Andreas Schwabe at Raifeissen Research sees more destabilisation in Ukraine
The latest developments in the eastern parts of Ukraine lend further weight to the idea that the country is becoming destabilised to the point where it represents significant downside risk to previous economic forecasts, says Andreas Schwabe, analyst at Raifeissen Research.
Background: Separatist activity in Eastern Ukraine going on for more than a week – Already a week ago, pro-Russian separatists occupied administrative buildings in three Eastern Ukraine regions – Donetsk, Kharkiv and Luhansk.
While Ukrainian authorities peacefully removed occupants in Kharkiv, protesters remained in control over the administrative buildings in Donetsk and Luhansk – in case of Donetsk declaring the establishment of the “Donetsk people’s republic” and putting forward demands on organizing local referendum on extending the autonomy of the regions and recognizing the Russian language as an official one.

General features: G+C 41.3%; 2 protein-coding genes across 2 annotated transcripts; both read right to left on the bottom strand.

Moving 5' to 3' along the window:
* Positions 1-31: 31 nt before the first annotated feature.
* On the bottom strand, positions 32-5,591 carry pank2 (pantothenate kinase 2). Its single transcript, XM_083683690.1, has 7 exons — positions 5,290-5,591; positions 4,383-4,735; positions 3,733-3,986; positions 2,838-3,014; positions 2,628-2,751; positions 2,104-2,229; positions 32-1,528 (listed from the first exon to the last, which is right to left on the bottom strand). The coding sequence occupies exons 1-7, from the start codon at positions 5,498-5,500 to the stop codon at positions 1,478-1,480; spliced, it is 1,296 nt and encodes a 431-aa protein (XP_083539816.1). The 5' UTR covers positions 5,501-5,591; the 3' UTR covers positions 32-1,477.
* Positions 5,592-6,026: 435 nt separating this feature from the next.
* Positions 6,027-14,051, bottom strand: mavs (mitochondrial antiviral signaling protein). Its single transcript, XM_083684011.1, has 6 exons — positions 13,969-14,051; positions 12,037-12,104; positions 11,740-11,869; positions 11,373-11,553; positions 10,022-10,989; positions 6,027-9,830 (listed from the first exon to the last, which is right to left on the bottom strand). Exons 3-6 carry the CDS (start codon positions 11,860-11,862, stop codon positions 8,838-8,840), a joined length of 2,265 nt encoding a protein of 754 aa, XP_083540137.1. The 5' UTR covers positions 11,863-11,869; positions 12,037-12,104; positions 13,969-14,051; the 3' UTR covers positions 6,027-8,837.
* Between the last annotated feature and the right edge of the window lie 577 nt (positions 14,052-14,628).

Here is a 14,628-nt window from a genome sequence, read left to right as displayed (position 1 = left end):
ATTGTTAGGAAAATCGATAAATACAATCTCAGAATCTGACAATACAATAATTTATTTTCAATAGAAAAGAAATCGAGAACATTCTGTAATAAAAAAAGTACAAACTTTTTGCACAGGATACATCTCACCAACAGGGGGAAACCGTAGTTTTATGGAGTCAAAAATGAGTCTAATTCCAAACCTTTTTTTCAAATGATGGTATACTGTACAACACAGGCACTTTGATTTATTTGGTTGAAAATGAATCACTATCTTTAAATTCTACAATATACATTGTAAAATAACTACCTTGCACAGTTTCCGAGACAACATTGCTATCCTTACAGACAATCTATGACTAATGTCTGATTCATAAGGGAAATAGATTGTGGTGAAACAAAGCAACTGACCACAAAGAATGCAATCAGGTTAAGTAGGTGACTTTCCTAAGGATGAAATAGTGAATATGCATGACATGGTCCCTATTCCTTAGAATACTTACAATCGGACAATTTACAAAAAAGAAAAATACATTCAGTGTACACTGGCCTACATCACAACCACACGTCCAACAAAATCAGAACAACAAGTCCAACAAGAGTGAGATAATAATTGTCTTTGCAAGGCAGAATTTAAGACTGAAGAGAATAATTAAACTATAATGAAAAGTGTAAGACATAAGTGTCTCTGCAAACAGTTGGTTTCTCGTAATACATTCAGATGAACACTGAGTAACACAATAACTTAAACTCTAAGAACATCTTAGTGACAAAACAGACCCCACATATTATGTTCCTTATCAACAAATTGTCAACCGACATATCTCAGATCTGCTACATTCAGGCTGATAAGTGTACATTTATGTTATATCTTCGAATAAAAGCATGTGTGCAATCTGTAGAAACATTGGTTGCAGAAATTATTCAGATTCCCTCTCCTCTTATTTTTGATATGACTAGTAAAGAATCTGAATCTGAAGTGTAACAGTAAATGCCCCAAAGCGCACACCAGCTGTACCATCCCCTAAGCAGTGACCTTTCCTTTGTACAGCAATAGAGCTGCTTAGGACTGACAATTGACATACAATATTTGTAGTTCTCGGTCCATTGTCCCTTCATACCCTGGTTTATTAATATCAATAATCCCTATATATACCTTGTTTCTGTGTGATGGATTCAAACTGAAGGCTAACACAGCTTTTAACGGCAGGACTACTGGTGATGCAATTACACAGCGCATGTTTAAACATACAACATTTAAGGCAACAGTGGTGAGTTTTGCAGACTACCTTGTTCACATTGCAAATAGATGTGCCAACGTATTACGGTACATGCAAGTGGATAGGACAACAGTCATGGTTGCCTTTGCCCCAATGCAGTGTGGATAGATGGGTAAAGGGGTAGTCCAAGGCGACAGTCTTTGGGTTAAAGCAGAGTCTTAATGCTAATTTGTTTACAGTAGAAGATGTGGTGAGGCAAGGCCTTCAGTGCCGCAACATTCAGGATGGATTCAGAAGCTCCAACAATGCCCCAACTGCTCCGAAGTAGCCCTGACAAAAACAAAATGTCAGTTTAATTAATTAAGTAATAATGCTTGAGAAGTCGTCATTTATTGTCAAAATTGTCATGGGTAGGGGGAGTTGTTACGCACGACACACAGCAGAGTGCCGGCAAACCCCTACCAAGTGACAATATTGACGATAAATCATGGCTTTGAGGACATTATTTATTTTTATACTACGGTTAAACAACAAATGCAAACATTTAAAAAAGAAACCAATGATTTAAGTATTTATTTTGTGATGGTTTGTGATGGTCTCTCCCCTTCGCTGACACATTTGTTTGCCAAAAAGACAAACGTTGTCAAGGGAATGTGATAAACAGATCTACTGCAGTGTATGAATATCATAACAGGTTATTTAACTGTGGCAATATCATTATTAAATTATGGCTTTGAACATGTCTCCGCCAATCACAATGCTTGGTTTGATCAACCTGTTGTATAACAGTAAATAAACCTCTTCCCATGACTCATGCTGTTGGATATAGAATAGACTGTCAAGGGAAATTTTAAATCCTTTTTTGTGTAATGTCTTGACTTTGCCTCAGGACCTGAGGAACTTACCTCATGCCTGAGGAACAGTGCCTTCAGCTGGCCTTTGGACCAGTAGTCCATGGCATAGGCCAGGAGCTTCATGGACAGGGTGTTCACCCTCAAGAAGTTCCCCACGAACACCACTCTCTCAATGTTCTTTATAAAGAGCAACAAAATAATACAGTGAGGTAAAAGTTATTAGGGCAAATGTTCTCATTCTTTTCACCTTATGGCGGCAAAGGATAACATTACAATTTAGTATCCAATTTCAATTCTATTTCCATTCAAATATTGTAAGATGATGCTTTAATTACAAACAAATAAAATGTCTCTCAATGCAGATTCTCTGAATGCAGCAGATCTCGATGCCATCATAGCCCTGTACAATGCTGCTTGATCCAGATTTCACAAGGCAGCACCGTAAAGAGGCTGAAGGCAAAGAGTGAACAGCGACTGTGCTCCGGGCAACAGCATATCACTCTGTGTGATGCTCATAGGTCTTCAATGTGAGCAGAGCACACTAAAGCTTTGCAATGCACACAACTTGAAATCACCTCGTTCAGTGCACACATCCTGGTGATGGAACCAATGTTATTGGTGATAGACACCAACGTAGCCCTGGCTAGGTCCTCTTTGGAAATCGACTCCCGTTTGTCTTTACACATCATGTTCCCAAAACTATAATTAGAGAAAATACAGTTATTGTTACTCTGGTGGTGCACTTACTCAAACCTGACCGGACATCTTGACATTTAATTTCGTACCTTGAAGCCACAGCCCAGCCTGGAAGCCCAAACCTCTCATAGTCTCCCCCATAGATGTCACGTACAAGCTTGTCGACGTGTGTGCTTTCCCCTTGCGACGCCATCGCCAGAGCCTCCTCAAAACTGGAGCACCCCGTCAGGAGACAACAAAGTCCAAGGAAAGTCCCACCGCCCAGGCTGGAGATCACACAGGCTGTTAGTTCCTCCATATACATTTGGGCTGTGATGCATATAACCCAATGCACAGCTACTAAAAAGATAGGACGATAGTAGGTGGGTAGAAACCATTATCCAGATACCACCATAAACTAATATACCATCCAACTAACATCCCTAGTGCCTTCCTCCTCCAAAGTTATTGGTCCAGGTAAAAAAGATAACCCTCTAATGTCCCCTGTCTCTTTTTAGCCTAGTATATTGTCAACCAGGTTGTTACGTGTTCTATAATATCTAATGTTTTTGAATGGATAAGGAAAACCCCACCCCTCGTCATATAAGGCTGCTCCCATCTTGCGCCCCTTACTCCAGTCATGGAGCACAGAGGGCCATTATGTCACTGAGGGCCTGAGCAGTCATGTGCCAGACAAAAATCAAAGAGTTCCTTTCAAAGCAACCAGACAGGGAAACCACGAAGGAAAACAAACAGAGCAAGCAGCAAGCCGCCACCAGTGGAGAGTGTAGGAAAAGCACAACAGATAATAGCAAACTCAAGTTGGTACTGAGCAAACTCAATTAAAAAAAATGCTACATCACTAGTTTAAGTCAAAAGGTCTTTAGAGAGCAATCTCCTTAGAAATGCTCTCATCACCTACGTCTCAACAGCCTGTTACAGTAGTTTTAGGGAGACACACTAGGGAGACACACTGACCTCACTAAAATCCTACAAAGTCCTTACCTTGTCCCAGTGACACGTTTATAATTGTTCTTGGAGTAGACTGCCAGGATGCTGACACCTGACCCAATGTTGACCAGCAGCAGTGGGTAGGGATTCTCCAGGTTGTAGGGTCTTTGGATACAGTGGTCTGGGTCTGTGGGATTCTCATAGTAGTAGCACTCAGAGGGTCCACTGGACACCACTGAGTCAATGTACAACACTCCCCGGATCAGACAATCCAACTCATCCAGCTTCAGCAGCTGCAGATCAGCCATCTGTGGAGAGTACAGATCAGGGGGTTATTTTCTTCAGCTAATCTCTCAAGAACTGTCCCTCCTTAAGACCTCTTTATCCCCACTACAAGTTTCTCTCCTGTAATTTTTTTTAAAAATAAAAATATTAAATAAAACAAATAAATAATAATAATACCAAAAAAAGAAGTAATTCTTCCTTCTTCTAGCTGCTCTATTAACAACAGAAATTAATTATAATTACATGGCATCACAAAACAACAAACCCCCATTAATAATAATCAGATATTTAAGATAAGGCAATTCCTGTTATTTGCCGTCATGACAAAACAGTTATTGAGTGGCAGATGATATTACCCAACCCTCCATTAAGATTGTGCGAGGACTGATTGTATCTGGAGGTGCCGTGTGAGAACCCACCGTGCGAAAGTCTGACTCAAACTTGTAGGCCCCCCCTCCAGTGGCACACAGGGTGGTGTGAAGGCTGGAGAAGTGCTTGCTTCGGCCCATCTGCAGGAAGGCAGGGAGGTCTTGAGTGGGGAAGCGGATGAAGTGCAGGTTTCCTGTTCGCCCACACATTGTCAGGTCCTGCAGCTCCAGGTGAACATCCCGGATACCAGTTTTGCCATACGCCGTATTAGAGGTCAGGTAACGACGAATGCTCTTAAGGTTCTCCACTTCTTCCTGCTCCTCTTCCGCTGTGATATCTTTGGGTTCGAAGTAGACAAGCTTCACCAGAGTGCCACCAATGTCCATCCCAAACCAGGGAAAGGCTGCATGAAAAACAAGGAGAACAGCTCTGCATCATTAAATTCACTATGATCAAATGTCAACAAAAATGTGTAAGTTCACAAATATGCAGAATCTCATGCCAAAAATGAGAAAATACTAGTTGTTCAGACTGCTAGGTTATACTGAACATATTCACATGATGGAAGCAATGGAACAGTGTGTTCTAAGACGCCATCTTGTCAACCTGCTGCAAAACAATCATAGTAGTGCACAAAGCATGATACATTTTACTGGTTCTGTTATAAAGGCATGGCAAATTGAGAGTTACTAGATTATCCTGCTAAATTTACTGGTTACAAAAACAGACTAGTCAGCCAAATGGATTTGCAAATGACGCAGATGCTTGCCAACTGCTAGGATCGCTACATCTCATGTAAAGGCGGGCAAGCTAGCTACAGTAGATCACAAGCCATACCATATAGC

While the number of separatists is relatively small (only a few thousand), their impact should not be underestimated. The Ukrainian central government did not resort to the use of large-scale force in recent days, fearing that bloodshed would give Russia the pretext to send troops in defence of the ethnic Russian minority in the region (according to NATO, Russia concentrated 40,000 of troops at the Ukrainian border). At the same time, control by Kiev over local power structures seems weak and local oligarchs (with strong business ties to Russia) seem to play their own games, apparently aimed at preserving political and business influence and retaining the control over assets (some of which were privatized in contested legal manner under the previous administration).